What to Know
- Peter Peraza was the first officer in three decades to be charged with an on-duty shooting in Florida.
Florida’s highest court has decided in favor of a Broward Sheriff’s Office deputy who claimed use of the state’s controversial Stand Your Ground law in the 2013 shooting death of an Oakland Park man.
In a unanimous ruling issued Thursday, the state Supreme Court said Deputy Peter Peraza was within his rights under the law when he opened fire on Jermaine McBean inside of an apartment complex. Pereza told investigators he thought the 33-year-old McBean was holding a real rifle, which was actually an air rifle, when the shooting occurred.
Hearings in the case took place in August and Thursday’s ruling opened the door for any officer in the state to use the law.
Peraza was the first officer in three decades to be charged with an on-duty shooting in Florida. He won the case in a lower court, saw it overturned by an appeals court before the Fourth District Court of Appeals reinstated the first decision.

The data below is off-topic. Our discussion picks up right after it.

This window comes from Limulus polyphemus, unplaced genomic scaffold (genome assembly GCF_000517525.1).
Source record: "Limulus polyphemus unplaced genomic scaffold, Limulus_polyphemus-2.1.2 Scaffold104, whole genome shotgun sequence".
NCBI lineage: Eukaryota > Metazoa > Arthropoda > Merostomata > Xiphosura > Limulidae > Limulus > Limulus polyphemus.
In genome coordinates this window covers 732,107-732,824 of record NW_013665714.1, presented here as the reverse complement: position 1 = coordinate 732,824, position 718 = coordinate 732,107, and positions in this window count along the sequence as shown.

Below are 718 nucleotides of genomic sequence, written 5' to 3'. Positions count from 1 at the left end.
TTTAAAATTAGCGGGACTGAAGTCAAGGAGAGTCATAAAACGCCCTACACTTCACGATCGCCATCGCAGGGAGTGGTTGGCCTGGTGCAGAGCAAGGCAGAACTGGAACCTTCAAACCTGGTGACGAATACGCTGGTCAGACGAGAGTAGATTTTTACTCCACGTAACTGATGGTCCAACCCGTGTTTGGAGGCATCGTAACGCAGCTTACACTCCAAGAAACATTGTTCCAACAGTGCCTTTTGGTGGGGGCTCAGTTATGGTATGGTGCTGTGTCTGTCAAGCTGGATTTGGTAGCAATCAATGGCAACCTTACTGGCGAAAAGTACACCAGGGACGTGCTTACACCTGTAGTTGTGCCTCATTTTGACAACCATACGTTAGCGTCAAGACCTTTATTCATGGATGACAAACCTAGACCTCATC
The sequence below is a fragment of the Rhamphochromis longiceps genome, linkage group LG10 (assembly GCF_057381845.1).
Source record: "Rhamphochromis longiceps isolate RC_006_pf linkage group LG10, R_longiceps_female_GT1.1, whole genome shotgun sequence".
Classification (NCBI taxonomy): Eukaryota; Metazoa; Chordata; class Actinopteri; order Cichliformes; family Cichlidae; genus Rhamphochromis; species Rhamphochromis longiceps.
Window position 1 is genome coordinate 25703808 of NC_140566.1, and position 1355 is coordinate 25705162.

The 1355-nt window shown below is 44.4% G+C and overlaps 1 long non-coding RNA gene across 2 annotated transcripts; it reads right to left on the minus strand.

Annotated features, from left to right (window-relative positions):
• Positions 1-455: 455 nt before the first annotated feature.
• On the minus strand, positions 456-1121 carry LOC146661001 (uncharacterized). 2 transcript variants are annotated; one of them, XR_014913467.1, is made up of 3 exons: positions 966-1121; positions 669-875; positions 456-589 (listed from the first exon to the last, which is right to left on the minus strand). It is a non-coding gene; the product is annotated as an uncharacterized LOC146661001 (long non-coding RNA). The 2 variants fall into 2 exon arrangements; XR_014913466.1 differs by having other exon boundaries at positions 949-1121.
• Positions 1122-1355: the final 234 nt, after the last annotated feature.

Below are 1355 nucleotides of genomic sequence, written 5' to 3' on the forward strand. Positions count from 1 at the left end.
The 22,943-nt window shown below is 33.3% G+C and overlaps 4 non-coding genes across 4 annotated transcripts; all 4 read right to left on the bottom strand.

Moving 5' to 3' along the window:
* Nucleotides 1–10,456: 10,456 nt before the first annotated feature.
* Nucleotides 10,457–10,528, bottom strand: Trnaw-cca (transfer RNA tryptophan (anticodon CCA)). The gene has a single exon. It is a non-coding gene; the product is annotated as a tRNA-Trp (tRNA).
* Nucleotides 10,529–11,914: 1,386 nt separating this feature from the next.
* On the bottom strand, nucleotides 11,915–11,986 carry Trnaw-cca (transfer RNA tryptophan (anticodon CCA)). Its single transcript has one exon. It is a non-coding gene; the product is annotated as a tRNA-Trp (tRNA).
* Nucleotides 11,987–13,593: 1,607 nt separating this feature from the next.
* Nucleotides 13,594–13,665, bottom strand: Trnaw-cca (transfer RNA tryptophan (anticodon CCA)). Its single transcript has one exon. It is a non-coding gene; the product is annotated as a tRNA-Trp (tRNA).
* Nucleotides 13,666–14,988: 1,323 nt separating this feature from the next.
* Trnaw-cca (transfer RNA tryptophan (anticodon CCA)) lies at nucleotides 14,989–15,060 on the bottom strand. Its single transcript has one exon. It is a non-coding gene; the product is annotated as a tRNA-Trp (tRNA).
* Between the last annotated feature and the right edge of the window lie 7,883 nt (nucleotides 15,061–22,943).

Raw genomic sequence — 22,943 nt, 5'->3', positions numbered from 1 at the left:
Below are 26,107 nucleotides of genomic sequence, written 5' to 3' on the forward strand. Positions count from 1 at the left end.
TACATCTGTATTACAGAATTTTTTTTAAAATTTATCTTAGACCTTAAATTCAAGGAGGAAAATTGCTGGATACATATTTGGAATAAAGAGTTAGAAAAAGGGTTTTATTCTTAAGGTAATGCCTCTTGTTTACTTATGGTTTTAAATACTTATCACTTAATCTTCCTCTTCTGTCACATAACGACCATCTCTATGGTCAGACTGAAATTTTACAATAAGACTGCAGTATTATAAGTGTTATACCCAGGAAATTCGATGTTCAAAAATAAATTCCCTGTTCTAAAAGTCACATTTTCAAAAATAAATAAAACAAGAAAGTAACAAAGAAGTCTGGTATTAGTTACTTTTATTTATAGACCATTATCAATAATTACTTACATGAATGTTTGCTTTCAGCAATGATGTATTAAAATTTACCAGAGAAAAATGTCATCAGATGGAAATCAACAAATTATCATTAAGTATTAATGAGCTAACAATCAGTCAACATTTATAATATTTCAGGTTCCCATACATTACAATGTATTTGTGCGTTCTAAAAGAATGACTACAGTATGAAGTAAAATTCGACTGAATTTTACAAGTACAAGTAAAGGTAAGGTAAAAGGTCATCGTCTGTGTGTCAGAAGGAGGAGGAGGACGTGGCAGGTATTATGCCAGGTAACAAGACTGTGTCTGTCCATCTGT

"That sets a precedent definitely for the state of Florida of when 'stand your ground' can be used," Jermaine's brother Andrew McBean said in August. "If you open the door to 'stand your ground,' every little shooting can easily be called 'stand your ground.'"
"He had no right - because he was in uniform - to use the 'stand your ground' law," Jermaine's mother, Jennifer Young, told NBC 6.
Peraza told detectives he was concerned with what he saw because it was daytime when children and families were walking around the community at the time.
Prosecutors argue law enforcement officers should use a special law for them and not the "stand your ground" immunity for everyone else, while attorney Eric Schwartzreich used "stand your ground" to get the charges against Peraza dismissed twice.
The Broward State Attorney's Office issued a statement detailing their opposition to both the decision and the Stand Your Ground law.
"A grand jury heard the evidence, found that it was not a justified shooting, and chose to indict Deputy Peraza on a manslaughter charge," the statement read in part. "Stand Your Ground is a bad law and it doesn’t allow a trial jury to hear the evidence and make a decision."